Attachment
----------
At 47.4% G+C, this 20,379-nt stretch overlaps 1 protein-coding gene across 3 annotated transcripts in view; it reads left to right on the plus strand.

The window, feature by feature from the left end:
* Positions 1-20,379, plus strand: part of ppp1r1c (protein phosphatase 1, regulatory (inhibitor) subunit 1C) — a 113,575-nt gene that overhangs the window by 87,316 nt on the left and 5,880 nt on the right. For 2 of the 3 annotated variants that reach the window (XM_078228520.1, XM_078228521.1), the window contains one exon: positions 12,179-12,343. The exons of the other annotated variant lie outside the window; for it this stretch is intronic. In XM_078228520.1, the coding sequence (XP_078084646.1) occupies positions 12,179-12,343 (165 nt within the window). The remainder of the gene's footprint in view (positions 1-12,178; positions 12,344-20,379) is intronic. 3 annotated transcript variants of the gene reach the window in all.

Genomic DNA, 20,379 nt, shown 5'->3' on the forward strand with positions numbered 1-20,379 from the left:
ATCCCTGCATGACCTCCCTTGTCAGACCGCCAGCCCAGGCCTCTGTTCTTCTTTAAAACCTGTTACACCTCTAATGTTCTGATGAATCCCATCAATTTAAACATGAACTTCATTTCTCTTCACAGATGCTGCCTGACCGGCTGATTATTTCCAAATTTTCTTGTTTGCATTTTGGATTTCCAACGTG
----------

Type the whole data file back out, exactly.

At 47.4% G+C, this 20,379-nt stretch overlaps 1 protein-coding gene across 3 annotated transcripts in view; it reads left to right on the plus strand.

The window, feature by feature from the left end:
* Positions 1-20,379, plus strand: part of ppp1r1c (protein phosphatase 1, regulatory (inhibitor) subunit 1C) — a 113,575-nt gene that overhangs the window by 87,316 nt on the left and 5,880 nt on the right. For 2 of the 3 annotated variants that reach the window (XM_078228520.1, XM_078228521.1), the window contains one exon: positions 12,179-12,343. The exons of the other annotated variant lie outside the window; for it this stretch is intronic. In XM_078228520.1, the coding sequence (XP_078084646.1) occupies positions 12,179-12,343 (165 nt within the window). The remainder of the gene's footprint in view (positions 1-12,178; positions 12,344-20,379) is intronic. 3 annotated transcript variants of the gene reach the window in all.

Genomic DNA, 20,379 nt, shown 5'->3' on the forward strand with positions numbered 1-20,379 from the left:
ATCCCTGCATGACCTCCCTTGTCAGACCGCCAGCCCAGGCCTCTGTTCTTCTTTAAAACCTGTTACACCTCTAATGTTCTGATGAATCCCATCAATTTAAACATGAACTTCATTTCTCTTCACAGATGCTGCCTGACCGGCTGATTATTTCCAAATTTTCTTGTTTGCATTTTGGATTTCCAACGTG